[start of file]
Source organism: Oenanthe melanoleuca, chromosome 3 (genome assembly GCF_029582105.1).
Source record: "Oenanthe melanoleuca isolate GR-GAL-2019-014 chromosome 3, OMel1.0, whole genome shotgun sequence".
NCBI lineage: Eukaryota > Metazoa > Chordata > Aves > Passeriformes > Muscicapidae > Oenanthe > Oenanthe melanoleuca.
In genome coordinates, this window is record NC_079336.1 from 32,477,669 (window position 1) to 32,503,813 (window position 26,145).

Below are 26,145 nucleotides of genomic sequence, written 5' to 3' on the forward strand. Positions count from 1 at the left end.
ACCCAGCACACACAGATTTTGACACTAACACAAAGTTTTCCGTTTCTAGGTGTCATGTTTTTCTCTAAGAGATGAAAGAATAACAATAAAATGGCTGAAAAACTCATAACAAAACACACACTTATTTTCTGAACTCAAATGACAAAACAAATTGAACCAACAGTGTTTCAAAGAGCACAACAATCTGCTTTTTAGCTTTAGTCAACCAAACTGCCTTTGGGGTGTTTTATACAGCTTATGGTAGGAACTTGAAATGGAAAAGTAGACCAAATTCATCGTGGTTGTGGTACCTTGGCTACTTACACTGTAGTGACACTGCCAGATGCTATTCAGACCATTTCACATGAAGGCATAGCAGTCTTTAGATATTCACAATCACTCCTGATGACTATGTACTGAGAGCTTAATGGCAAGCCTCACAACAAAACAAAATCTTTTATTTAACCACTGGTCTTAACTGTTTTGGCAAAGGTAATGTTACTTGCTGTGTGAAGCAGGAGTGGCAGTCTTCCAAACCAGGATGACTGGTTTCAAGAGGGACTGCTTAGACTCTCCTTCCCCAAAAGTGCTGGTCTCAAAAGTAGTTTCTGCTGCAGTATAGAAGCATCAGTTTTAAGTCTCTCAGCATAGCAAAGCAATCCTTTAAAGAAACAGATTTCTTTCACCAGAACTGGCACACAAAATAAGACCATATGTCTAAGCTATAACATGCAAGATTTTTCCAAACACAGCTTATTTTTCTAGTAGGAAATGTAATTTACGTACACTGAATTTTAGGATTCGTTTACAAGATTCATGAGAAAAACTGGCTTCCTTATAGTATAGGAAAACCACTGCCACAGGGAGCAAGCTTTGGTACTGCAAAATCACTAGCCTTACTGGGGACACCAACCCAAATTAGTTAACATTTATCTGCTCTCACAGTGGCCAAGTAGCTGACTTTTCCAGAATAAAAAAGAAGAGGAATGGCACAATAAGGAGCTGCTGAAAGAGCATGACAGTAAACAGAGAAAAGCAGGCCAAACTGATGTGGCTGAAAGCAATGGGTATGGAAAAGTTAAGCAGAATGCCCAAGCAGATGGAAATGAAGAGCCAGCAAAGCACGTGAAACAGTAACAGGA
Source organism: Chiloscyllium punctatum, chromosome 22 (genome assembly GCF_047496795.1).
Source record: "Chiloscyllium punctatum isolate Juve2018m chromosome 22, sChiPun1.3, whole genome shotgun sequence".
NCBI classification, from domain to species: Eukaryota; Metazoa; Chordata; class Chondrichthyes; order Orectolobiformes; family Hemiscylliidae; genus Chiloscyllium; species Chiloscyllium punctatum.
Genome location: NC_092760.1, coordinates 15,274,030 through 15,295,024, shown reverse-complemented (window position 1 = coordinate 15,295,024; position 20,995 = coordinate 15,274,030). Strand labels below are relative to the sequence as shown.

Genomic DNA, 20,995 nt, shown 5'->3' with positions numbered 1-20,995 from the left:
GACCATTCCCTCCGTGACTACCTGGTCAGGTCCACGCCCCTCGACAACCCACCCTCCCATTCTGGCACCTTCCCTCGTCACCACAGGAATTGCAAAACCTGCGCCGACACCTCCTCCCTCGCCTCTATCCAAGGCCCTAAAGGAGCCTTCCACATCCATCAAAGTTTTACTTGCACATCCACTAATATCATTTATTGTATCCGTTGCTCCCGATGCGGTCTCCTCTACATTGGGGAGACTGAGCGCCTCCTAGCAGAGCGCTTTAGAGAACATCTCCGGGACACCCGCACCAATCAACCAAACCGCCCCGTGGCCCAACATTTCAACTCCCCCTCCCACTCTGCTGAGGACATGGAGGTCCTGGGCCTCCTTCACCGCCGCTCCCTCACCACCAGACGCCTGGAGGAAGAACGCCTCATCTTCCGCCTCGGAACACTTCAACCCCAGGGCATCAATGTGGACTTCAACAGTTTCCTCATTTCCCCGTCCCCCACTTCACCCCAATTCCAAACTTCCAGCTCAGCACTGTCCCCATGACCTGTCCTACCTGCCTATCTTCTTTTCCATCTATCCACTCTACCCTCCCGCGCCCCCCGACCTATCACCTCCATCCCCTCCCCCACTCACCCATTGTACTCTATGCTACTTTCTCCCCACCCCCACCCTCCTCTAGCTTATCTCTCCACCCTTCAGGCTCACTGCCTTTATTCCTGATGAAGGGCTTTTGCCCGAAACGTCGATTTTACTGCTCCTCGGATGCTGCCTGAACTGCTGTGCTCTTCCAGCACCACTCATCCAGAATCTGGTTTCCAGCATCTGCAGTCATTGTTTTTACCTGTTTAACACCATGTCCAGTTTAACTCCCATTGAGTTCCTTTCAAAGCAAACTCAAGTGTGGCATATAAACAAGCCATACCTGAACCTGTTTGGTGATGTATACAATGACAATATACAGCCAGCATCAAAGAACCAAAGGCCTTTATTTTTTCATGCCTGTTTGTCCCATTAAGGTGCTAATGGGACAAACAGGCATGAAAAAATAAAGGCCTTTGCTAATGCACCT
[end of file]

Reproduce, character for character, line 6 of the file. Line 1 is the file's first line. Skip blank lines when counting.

ACCCAGCACACACAGATTTTGACACTAACACAAAGTTTTCCGTTTCTAGGTGTCATGTTTTTCTCTAAGAGATGAAAGAATAACAATAAAATGGCTGAAAAACTCATAACAAAACACACACTTATTTTCTGAACTCAAATGACAAAACAAATTGAACCAACAGTGTTTCAAAGAGCACAACAATCTGCTTTTTAGCTTTAGTCAACCAAACTGCCTTTGGGGTGTTTTATACAGCTTATGGTAGGAACTTGAAATGGAAAAGTAGACCAAATTCATCGTGGTTGTGGTACCTTGGCTACTTACACTGTAGTGACACTGCCAGATGCTATTCAGACCATTTCACATGAAGGCATAGCAGTCTTTAGATATTCACAATCACTCCTGATGACTATGTACTGAGAGCTTAATGGCAAGCCTCACAACAAAACAAAATCTTTTATTTAACCACTGGTCTTAACTGTTTTGGCAAAGGTAATGTTACTTGCTGTGTGAAGCAGGAGTGGCAGTCTTCCAAACCAGGATGACTGGTTTCAAGAGGGACTGCTTAGACTCTCCTTCCCCAAAAGTGCTGGTCTCAAAAGTAGTTTCTGCTGCAGTATAGAAGCATCAGTTTTAAGTCTCTCAGCATAGCAAAGCAATCCTTTAAAGAAACAGATTTCTTTCACCAGAACTGGCACACAAAATAAGACCATATGTCTAAGCTATAACATGCAAGATTTTTCCAAACACAGCTTATTTTTCTAGTAGGAAATGTAATTTACGTACACTGAATTTTAGGATTCGTTTACAAGATTCATGAGAAAAACTGGCTTCCTTATAGTATAGGAAAACCACTGCCACAGGGAGCAAGCTTTGGTACTGCAAAATCACTAGCCTTACTGGGGACACCAACCCAAATTAGTTAACATTTATCTGCTCTCACAGTGGCCAAGTAGCTGACTTTTCCAGAATAAAAAAGAAGAGGAATGGCACAATAAGGAGCTGCTGAAAGAGCATGACAGTAAACAGAGAAAAGCAGGCCAAACTGATGTGGCTGAAAGCAATGGGTATGGAAAAGTTAAGCAGAATGCCCAAGCAGATGGAAATGAAGAGCCAGCAAAGCACGTGAAACAGTAACAGGA